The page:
Wednesday, 4 October 2017
Prince George's Exhibit Hall D/E (Gaylord National Resort and Convention Center)
With the limited supply of fossil fuels becoming more of a concern, there has been an increased focus in finding alternative sources of energy. One source of clean energy is hydrogen gas. Studies have been done examining the generation of hydrogen gas from water, which is an energy intensive process. There has been less effort in generating hydrogen gas from a solid feedstock, such as sodium borohydride. In the presence of water, sodium borohydride releases hydrogen gas slowly. In order to be used as an efficient source of energy, this reaction needs to be catalyzed so the reaction happens at a sufficient rate. One area of catalysis is the noble metals such as gold at the nanoscale. Using metal nanoparticles is a cost-effective way to use these metals as a catalyst, because much less of the bulk precursor is needed. Without a support, the nanoparticles will not be as effective, so aerogels of gold nanoparticles were synthesized and tested to determine its effectiveness as a catalyst . The evolution of hydrogen was measured using a previously described water displacement system [2,3]. The data show an increase in the efficiency of the generation of hydrogen gas with the addition of gold aerogels when compared to the un-catalyzed reaction. The gold aerogel catalyzed reaction has a rate constant of 15.8 L mol-1 hr-1, compared to the un-catalyzed reaction which produced hydrogen at rate of 6.42 L mol-1 hr-1, and was determined to be a second order reaction. This catalyzed process produced 92% more moles of hydrogen gas than the un-catalyzed reaction in the same time period.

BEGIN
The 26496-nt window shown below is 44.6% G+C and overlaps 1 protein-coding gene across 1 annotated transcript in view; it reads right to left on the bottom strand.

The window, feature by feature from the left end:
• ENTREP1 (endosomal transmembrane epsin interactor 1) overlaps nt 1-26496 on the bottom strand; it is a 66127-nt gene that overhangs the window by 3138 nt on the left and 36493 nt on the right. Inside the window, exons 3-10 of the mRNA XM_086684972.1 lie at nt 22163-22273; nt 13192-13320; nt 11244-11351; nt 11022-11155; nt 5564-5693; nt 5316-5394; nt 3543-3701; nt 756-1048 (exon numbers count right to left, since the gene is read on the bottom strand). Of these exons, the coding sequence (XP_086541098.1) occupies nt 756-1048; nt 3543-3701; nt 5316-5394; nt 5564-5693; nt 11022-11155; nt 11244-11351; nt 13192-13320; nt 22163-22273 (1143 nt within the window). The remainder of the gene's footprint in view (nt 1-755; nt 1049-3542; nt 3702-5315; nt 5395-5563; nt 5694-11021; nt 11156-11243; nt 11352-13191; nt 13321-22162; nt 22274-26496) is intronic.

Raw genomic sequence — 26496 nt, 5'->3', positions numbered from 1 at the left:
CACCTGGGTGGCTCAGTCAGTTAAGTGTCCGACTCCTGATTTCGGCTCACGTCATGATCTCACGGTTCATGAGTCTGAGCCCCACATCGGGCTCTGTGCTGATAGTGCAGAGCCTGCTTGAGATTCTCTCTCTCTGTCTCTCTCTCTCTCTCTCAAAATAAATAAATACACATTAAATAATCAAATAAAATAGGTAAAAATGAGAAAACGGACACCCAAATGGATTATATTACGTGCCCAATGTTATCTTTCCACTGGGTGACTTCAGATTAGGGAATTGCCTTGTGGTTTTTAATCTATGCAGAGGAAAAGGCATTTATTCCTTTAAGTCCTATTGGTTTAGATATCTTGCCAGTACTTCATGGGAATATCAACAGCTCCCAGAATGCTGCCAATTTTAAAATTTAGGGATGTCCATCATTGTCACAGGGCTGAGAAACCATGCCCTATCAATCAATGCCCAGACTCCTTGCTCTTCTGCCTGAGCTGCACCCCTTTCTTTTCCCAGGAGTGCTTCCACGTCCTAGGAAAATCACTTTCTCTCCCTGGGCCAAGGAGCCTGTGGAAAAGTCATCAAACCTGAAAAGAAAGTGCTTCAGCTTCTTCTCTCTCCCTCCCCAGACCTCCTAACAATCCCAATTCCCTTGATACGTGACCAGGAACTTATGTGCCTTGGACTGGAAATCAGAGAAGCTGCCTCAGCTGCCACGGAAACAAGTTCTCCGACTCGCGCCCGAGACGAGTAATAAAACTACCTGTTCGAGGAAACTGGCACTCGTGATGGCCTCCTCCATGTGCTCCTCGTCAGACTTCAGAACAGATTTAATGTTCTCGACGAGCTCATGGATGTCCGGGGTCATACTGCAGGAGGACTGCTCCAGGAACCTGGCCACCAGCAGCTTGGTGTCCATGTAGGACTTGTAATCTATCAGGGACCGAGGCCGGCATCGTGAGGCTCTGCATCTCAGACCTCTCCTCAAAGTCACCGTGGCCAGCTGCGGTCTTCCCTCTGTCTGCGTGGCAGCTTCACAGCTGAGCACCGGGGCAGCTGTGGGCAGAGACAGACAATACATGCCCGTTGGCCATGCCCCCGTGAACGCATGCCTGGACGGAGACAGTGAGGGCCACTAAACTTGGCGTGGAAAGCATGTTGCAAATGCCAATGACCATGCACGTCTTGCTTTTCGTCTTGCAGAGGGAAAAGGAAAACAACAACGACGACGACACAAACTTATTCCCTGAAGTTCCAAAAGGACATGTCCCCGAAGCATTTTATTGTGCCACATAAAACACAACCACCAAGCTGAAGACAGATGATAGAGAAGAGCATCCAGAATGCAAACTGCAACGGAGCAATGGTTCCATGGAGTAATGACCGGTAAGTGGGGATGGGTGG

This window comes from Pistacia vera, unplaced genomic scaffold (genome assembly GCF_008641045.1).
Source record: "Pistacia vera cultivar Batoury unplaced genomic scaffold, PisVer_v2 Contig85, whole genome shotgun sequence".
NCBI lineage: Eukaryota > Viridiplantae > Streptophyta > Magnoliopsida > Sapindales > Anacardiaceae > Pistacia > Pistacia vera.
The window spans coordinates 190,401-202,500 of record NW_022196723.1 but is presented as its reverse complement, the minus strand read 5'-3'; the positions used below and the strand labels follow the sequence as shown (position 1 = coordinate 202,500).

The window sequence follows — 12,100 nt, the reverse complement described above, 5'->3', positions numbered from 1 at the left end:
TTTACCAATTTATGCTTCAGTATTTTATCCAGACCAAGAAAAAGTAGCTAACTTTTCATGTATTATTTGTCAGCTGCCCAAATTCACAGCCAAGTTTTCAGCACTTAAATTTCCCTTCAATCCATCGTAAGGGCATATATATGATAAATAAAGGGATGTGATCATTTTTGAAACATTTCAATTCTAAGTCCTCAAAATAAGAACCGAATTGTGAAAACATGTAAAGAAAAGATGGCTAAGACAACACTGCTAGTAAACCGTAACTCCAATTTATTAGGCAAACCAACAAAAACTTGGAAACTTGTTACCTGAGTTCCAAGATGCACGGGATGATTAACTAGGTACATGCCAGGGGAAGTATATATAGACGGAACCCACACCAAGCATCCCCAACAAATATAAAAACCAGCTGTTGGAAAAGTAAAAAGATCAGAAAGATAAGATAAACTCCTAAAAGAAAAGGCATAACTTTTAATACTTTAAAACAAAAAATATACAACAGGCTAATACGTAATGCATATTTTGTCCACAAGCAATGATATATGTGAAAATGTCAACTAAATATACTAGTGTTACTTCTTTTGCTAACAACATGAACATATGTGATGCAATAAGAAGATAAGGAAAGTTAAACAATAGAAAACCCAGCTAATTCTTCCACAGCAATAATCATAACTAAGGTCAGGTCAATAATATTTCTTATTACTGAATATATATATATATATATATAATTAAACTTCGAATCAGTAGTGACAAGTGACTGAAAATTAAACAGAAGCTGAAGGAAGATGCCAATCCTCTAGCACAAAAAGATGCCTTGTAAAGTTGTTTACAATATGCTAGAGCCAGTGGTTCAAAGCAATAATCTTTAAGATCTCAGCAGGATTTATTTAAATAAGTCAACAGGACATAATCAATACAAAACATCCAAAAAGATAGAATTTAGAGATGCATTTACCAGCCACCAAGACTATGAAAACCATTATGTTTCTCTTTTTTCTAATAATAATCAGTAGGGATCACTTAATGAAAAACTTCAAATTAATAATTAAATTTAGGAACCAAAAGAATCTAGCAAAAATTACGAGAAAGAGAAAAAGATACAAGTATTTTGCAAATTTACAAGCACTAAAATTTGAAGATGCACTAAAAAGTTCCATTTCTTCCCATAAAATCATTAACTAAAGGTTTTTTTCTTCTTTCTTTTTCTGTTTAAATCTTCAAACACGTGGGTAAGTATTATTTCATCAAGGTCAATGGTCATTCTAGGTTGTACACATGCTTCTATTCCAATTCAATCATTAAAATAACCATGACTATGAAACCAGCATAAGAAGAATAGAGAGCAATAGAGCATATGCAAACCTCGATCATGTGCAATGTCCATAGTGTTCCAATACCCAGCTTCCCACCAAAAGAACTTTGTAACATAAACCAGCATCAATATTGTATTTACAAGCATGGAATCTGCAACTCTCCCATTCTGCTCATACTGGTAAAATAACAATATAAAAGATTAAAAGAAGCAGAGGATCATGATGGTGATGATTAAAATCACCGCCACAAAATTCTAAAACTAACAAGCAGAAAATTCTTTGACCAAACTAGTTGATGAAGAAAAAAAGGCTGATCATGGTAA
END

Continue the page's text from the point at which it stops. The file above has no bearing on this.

- D. Wen, W. Liu, D. Haubold, C. Zhu, M. Oschatz, M. Holzschuh, A. Wolf, F. Simon, S. Kaskel, and A. Eychmüller, ACS Nano, 2559–2567, Feb. 2016.
- T. Dushatinski, C. Huff, and T. Abdel-Fattah, Applied Surface Science, 385, 282 (2016).
- C. Huff, T. Dushatinski, A. Barzanji, N. Abdel-Fattah, K. Barzanji, and T. Abdel-Fattah, ECS J Solid State, 6, M69-M71 (2017).